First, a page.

Prenatal vitamins are a mainstay for women who want to make sure they are hitting all of their nutritional targets and doing all that they can to undergo a healthy pregnancy.
These vitamins often have higher levels of folic acid to help prevent certain birth defects, zinc to help curb preterm births, iron for placenta development, calcium for strong bones, and vitamin A for eye health and development.
All of these things are great and generally well-balanced in the supplement for a pregnant female. But, if you are a male, can you take a prenatal vitamin, too?
Below, we will help answer the question of if men can take prenatal vitamins meant for women (or if you would want to), explain how certain prenatal supplements may not be optimally balanced for a man's body, and then cover some supplements that men may want to consider as an alternative to support their fertility.
Read Related: Vegan Prenatal Vitamins: Our Top 3 Recommendations
Can men take prenatal vitamins meant for women?
Technically, if a man took a prenatal vitamin meant for women, it is unlikely to be harmful if it were just on occasion or for a few days.
The prenatal vitamins meant for women don't have anything like female-specific hormones in them, they are the same vitamins, minerals, and supplements that all humans need, just balanced in a way to help give a pregnant women a little extra nutrition. Specifically, to help cover the increased needs of some nutrients, like iron.
So, if you accidentally took your wife's prenatal supplement, or were wondering if you could share vitamins over a weekend where you forgot your own multivitamin -- you will likely be just fine.
Prenatal vitamins meant for women may not be well balanced for men
However, it is not advised to plan on taking a woman's prenatal vitamin as a man on the regular, as some of the amounts may be way above what you need and may cause some issues.
One of the biggest concerns here is the Iron content.
Adult men need 8mg of Iron daily, while non-pregnant adult women already need more than double that, at 18mg. A pregnant woman's Iron needs are even higher, at 27mg a day.
This higher Iron need for pregnancy tends to be compensated for in prenatal vitamins, which are likely to contain a decent amount of Iron.
In men, this extra Iron above what they need may cause issues like stomach pain, nausea, and vomiting in the short term, or even brain and liver damage in the long term. You definitely can go overboard with Iron, and it can be dangerous if it goes on for a long time.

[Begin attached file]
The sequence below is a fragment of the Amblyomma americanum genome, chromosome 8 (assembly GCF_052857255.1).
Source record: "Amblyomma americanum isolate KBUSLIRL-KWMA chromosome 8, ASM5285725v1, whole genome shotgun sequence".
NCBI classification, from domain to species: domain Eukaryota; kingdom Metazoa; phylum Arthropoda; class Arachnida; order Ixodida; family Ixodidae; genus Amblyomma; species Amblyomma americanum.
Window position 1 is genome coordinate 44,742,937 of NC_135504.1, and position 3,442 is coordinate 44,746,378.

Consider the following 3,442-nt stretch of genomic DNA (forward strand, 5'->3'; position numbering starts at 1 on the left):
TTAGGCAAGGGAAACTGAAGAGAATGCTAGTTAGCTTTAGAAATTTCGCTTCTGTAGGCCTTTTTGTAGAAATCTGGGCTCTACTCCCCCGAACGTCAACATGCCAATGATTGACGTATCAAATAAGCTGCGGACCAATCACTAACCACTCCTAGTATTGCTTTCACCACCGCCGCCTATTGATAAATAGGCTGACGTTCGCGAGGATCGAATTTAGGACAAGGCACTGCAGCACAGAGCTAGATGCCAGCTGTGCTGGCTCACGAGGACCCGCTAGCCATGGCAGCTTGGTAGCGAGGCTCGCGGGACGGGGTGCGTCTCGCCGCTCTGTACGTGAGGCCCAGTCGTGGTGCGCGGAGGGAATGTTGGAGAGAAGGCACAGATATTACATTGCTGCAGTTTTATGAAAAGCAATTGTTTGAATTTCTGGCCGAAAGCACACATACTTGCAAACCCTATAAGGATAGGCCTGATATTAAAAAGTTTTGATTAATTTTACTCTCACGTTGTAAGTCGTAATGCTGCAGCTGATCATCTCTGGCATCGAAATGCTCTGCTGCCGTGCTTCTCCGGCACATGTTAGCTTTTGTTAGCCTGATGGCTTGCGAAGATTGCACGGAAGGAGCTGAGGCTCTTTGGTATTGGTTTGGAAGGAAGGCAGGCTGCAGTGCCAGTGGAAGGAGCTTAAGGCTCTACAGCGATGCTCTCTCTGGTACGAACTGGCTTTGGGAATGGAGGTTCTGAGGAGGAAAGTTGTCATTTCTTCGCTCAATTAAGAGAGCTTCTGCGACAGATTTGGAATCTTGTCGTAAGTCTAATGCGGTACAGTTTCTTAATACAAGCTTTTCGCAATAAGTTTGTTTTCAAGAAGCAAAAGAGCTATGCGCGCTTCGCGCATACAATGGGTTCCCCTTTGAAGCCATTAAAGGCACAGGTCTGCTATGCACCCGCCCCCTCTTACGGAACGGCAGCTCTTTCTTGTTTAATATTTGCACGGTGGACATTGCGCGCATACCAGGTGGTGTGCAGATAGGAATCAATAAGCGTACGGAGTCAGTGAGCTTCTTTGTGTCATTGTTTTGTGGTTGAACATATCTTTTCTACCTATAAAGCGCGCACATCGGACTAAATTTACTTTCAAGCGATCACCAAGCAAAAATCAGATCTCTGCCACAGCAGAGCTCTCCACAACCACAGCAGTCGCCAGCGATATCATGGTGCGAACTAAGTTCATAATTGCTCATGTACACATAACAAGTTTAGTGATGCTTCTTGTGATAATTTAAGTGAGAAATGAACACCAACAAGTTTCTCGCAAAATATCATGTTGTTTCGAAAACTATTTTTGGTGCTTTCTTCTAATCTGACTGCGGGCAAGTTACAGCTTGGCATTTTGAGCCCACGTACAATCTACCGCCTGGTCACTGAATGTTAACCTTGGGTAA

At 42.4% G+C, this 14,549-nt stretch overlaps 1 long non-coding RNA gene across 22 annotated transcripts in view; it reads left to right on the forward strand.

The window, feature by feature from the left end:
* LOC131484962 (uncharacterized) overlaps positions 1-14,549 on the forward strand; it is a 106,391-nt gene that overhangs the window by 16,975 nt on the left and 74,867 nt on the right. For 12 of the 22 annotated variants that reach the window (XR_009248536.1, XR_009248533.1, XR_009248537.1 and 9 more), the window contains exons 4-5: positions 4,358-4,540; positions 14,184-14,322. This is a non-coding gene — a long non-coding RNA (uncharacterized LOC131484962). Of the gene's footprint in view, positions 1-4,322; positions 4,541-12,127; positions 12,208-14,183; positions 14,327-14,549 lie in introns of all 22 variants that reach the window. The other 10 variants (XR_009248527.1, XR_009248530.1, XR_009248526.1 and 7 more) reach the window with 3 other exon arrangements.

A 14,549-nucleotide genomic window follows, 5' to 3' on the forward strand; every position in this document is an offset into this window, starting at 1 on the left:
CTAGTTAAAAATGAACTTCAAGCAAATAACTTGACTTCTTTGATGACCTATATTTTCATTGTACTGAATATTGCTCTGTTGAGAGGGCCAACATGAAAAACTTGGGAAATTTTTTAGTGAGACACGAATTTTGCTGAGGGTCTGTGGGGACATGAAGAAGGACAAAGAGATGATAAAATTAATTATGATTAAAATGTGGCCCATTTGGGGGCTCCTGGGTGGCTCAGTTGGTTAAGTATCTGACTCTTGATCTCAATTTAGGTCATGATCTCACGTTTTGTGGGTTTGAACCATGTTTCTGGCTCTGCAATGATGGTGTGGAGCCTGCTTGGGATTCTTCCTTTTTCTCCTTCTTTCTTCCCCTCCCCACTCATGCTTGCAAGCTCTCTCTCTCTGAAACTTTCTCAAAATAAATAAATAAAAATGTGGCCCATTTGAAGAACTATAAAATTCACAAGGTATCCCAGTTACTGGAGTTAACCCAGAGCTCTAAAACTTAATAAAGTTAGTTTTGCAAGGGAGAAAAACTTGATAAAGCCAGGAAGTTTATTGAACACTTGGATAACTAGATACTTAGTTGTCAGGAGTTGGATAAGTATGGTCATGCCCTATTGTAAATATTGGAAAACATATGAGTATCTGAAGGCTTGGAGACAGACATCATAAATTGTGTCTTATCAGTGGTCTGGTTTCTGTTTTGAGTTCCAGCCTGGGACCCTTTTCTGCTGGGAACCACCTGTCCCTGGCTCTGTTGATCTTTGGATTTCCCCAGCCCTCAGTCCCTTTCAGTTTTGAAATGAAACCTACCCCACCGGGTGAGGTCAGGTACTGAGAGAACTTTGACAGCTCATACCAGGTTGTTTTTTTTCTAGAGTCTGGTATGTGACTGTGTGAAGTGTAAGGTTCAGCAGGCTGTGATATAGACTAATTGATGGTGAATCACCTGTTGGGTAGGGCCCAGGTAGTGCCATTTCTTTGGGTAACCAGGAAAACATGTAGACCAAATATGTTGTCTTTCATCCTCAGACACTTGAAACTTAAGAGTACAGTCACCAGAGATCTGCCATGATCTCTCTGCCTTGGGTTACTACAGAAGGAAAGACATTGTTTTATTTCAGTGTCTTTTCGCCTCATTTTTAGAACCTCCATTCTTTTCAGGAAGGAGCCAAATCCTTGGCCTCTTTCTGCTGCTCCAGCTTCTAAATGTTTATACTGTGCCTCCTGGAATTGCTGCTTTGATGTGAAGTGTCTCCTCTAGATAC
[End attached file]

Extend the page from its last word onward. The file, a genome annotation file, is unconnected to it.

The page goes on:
Fertility supporting vitamins for men
If you are looking into prenatal vitamins for men because you want to support your fertility efforts as a man, there are much better ways to go about it than taking a prenatal vitamin meant for women.
Certain vitamins and supplements may help support healthy sperm production, and general men's health. Although, the best way to support healthy sperm production as a man is to take great care of yourself through a nutritious balanced diet, regular exercise, and avoidance or minimization of substances like nicotine and alcohol.
Below, are a few supplements that may aid in general men's health and healthy sperm production. For the best results, you would want to start these at least 3 months before you are planning on conceiving, as it takes about this long for sperm to be produced.
1. Men's Multivitamin
A men's multivitamin contains a lot of your general vitamins and minerals to help avoid deficiencies. Folate is also usually found in these multivitamins, which is important for DNA synthesis and sperm function.
If you choose vitamins listed as being made for men, you would not expect too-high levels of Iron for a man (if it contains any at all), like what might be contained in a vitamin made for women.
A good go-to men's multi is Men's Nutrients from Pure Encapsulations. You can order this supplement in large bottles of 180 capsules or 360 capsules, so you always have some on hand.
You can buy this Men's Nutrients supplement from Pharmedico Pharmacy: Here.
2. Omega-3 supplement
Most multivitamins do not also include Omega-3s, so you may want to consider also adding this one on for extra reproductive support.
Higher Omega-3 intake has been found to help improve semen quality and total sperm count. There is also a positive correlation between increased human sperm motility and DHA concentrations in the membrane.
Orthomega 820 from Ortho Molecular Products is a good Omega-3 supplement that boasts 950mg of total Omega-3s in just one gel capsule daily.
You can purchase Orthomega 820 from Pharmedico Pharmacy today: Here.
3. CoQ10 supplement
Part of what may drive infertility in men might include high levels of oxidative stress.
CoQ10 is a potent antioxidant that may help combat some of this oxidation. Studies show that CoQ10 supplementation can improve sperm motility and seminal quality.
If you want to add Coq10 into your preconception supplement mix, the 100mg CoQ10 from Integrative Therapeutics may be a good choice.
You can purchase this 100mg CoQ10 supplement from Pharmedico Pharmacy: Here.
Written by: Jill Barat, PharmD